Free Software security vulnerabilities: Heartbleed and other case studies?

J.B. Nicholson jbn at
Sun Jul 30 21:10:05 UTC 2017

Hugo Roy wrote:
> I'm looking for case studies on security and free software, in
> particular the differences in how the world can respond to the discovery
> of important vulnerabilities/exploits on free software vs. proprietary
> software.

Structurally speaking vulnerabilities in proprietary software can be kept 
hidden for a long time. For example, as Richard Stallman points out in, "Apple left a security hole in iTunes 
unfixed for 3 years after being informed about the problem. During that 
time, governments used that security hole to invade people's computers.".

You should read his series of webpages on both (links to other 
well-known proprietors can be found at the aforementioned URL) and which are filled with 
examples of proprietary software malware and the reactions by the relevant 

Typically the reactions from proprietors are not good until there's 
publicity about the insecurity. Embarrassment tends to push proprietors 
into acting to fix the problem (the word "problem" as viewed from a user's 
standpoint, of course). They've reacted by promoting "responsible 
disclosure": a way to get people to work on proprietors' behalf (as though 
the public works for the proprietor) by disclosing vulnerabilities 
(sometimes for rewards) and remaining silent about the vulnerabilities 
until the proprietor discloses the vulnerability. This is an entirely 
social pressure to conform -- one is under no obligation to work with a 
developer in this way. Free software hackers can take a different approach: 
they can illustrate the vulnerability with an exploit, publish a patch, and 
disclose all at the same time and do so in a timely manner. This different 
approach is possible precisely because users have the freedoms of free 

But there's always a chance that the security problem is not a bug (when 
viewed from the proprietor's standpoint). Some proprietors work with other 
agencies (both governmental and private) to ensure there are ways to 
remotely investigate or control what a user's computer is doing. In 
non-free software whether such a backdoor or service was intentional or 
accidental almost doesn't matter because either way (as is always the case 
with non-free software) users don't have the freedom to fix the issue, 
share the fix with others to help their community, and run the fixed 
software (even if they can identify the problem and fix it).

Cryptographically signed software is one way of effectively preventing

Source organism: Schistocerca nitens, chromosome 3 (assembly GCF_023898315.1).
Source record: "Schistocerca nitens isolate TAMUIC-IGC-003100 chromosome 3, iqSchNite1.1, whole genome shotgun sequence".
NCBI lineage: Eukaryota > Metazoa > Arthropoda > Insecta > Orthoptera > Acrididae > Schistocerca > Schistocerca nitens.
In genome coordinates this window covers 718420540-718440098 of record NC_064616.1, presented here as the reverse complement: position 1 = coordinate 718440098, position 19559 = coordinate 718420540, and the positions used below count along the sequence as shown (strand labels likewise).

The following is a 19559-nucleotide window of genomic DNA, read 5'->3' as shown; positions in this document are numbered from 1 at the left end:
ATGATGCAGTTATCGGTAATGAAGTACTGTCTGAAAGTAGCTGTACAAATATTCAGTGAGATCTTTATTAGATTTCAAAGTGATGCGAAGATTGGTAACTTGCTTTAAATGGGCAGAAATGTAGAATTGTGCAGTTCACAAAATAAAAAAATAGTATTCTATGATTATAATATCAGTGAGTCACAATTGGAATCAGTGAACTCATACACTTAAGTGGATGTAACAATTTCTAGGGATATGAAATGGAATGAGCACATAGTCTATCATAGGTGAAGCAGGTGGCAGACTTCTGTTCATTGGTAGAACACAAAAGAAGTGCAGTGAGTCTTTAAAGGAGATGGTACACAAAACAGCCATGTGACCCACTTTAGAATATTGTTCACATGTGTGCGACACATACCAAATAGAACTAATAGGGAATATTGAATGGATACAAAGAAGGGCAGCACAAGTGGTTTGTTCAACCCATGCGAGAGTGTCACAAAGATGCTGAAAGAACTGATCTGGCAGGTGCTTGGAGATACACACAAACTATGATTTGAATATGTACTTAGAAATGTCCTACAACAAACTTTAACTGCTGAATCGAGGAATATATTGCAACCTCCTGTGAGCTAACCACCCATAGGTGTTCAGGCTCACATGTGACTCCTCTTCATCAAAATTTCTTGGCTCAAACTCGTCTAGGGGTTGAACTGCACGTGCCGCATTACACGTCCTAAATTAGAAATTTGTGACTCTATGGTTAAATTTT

users from running improved variants of copies of the software they already 
have, for example. This too plays a big role in your research because users 
can find themselves stuck with a huge vulnerability they can't do anything 
about besides picking another computer. As I understand it, Intel systems 
have a backdoor pitched as a sysadmin convenience (called "Intel Active 
Management Technology") which users can only use through Intel's interface. 
Users can't control Intel AMT or replace it because it is cryptographically 
signed proprietary software. The cryptographic signature is checked at 
every boot and if the check fails the system won't stay up and running for 
long. It wouldn't surprise me if AMD has something comparable to Intel's 
Active Management Technology with the same restrictions: proprietary 
software, cryptographically signed and checked on boot, users are 
disallowed from uninstalling AMD's key and installing their own (so only 
the user's code runs), and a signature failure result in a non-functional 

Most recently some tracker ("cell phone"/"mobile phone" names hardly do 
justice to properly express the situation) problems came to light regarding 
Android improperly restricting application access. As a result, according 
apps could:

     Record calls
     Record VOIP
     Record from the device microphone
     Monitor the device's location
     Take screenshots
     Take photos with the device camera(s)
     Fetch device information and files
     Fetch user information (contacts, call logs, SMS, application-specific 

and two other apps which "had received 100,000 to 500,000 downloads" also 
copied text messages and sent those copies to someplace without the text 
message author's approval or consent.

Finally, not that you said "intellectual property", but this is sure to 
come up in your research -- the limits imposed by patents, copyrights, and 
trademarks are all relevant but quite different (such as the reason people 
are upset with systemd, versus the problems with Mono, and the reason why 
Mozilla apps had different names in some GNU/Linux distributions). Lumping 
these and other laws together as "intellectual property" conveys ignorance 
of these differences. has 

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